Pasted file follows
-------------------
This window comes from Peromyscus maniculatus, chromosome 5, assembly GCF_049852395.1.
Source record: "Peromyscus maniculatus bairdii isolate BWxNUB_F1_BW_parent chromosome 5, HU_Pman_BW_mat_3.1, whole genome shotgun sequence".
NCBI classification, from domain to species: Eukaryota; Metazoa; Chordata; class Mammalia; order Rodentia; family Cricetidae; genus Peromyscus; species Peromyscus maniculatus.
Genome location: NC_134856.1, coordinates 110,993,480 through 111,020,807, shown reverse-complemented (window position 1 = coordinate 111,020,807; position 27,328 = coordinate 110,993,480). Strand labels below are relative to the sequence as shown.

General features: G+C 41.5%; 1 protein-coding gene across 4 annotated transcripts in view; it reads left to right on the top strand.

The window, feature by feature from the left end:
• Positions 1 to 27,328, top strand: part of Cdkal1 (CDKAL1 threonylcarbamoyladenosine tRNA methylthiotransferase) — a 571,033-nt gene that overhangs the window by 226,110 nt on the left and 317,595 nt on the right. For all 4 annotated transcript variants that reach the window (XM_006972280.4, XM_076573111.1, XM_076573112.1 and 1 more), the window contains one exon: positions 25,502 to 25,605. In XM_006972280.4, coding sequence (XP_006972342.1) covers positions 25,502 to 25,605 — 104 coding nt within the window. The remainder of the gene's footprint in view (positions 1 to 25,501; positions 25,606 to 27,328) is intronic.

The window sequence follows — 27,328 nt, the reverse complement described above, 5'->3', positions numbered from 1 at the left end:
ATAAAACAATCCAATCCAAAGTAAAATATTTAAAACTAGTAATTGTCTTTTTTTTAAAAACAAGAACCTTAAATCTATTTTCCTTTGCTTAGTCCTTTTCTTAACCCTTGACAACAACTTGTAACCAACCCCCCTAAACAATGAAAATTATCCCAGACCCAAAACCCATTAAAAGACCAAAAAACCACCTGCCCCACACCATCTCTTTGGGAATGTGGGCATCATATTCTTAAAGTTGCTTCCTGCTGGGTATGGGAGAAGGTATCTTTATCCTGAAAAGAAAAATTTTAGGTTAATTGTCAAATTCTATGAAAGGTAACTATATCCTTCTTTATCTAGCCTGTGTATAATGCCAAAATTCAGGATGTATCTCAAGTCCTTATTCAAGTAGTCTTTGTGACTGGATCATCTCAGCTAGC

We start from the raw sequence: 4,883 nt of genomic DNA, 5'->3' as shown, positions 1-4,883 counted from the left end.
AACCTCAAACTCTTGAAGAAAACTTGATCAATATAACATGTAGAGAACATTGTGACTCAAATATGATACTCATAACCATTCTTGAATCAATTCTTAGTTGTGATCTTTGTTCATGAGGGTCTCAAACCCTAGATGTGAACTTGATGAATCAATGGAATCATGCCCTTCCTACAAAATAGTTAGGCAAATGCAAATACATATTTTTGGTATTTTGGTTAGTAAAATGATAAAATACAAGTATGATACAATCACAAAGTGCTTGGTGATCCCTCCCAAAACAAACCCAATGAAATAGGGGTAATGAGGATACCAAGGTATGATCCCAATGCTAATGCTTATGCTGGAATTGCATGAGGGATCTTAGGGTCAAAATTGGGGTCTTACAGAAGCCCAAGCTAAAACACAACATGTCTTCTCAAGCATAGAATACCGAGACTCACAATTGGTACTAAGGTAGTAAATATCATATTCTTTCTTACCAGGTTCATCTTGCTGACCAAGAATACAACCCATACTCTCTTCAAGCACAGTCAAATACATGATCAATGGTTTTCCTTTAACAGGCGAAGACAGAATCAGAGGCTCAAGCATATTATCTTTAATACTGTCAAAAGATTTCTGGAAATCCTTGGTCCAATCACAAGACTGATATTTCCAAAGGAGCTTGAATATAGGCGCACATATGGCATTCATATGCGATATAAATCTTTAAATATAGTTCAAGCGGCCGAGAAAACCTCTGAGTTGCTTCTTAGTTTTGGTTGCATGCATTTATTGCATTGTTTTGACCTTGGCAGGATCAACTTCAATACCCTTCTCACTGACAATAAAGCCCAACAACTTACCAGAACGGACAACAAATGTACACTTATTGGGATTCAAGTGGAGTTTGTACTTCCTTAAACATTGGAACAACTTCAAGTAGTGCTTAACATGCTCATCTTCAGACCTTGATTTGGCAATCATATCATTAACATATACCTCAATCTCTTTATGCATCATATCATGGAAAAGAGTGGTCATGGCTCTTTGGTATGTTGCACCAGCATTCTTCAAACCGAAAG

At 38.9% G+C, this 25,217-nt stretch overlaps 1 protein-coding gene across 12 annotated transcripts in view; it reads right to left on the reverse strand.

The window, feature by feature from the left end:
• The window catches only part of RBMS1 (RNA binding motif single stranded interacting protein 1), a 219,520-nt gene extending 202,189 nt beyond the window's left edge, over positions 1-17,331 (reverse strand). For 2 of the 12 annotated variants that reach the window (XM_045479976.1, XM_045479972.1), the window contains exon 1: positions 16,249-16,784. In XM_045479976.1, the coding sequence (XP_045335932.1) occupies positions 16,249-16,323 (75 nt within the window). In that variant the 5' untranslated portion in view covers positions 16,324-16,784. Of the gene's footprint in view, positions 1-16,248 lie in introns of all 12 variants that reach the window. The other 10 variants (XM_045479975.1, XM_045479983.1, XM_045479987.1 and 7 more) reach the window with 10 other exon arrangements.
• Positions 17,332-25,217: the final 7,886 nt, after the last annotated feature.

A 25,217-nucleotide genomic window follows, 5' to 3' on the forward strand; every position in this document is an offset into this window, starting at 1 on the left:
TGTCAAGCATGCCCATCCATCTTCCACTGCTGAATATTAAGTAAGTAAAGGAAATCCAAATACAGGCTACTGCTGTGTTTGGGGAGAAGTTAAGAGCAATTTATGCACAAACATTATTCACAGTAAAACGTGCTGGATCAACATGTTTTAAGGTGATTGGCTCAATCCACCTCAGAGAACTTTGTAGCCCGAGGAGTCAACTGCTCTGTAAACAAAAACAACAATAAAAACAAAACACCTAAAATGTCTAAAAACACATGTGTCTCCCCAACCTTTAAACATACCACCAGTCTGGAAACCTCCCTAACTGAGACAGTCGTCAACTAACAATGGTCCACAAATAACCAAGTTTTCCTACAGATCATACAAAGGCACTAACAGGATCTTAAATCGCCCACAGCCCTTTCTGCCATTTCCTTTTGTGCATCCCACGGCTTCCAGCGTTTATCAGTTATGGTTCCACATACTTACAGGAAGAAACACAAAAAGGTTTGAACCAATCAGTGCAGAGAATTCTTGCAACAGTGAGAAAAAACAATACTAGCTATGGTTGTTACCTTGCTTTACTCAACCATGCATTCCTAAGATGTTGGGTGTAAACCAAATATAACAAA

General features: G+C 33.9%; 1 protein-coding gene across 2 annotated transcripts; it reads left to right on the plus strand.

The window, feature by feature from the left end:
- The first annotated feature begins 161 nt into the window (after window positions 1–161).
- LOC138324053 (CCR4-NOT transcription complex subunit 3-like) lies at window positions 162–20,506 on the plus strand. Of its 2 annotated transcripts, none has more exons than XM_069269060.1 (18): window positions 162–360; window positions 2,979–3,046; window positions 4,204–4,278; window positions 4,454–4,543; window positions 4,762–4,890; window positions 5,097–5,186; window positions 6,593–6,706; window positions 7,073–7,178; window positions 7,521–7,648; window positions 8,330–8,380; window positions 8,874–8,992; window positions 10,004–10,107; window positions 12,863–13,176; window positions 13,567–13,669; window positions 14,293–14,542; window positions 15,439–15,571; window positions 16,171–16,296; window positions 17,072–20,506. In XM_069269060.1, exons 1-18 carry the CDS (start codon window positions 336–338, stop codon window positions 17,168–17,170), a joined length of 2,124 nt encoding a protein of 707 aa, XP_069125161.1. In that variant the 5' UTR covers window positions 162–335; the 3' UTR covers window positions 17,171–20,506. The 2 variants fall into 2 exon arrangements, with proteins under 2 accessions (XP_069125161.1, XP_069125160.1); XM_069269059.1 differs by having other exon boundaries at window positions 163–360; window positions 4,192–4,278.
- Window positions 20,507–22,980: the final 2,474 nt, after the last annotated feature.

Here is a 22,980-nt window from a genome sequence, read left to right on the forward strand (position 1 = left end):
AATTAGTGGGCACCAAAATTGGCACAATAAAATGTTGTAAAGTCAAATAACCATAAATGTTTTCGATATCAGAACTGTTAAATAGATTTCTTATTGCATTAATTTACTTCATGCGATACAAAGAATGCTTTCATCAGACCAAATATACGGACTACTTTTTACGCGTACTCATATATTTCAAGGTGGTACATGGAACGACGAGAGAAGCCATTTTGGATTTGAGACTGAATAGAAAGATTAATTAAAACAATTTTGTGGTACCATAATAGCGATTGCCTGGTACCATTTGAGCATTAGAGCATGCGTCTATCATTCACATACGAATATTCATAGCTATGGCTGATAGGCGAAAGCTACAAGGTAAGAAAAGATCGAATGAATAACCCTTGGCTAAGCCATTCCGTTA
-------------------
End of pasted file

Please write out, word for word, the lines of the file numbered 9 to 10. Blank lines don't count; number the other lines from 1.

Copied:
ATAAAACAATCCAATCCAAAGTAAAATATTTAAAACTAGTAATTGTCTTTTTTTTAAAAACAAGAACCTTAAATCTATTTTCCTTTGCTTAGTCCTTTTCTTAACCCTTGACAACAACTTGTAACCAACCCCCCTAAACAATGAAAATTATCCCAGACCCAAAACCCATTAAAAGACCAAAAAACCACCTGCCCCACACCATCTCTTTGGGAATGTGGGCATCATATTCTTAAAGTTGCTTCCTGCTGGGTATGGGAGAAGGTATCTTTATCCTGAAAAGAAAAATTTTAGGTTAATTGTCAAATTCTATGAAAGGTAACTATATCCTTCTTTATCTAGCCTGTGTATAATGCCAAAATTCAGGATGTATCTCAAGTCCTTATTCAAGTAGTCTTTGTGACTGGATCATCTCAGCTAGC

We start from the raw sequence: 4,883 nt of genomic DNA, 5'->3' as shown, positions 1-4,883 counted from the left end.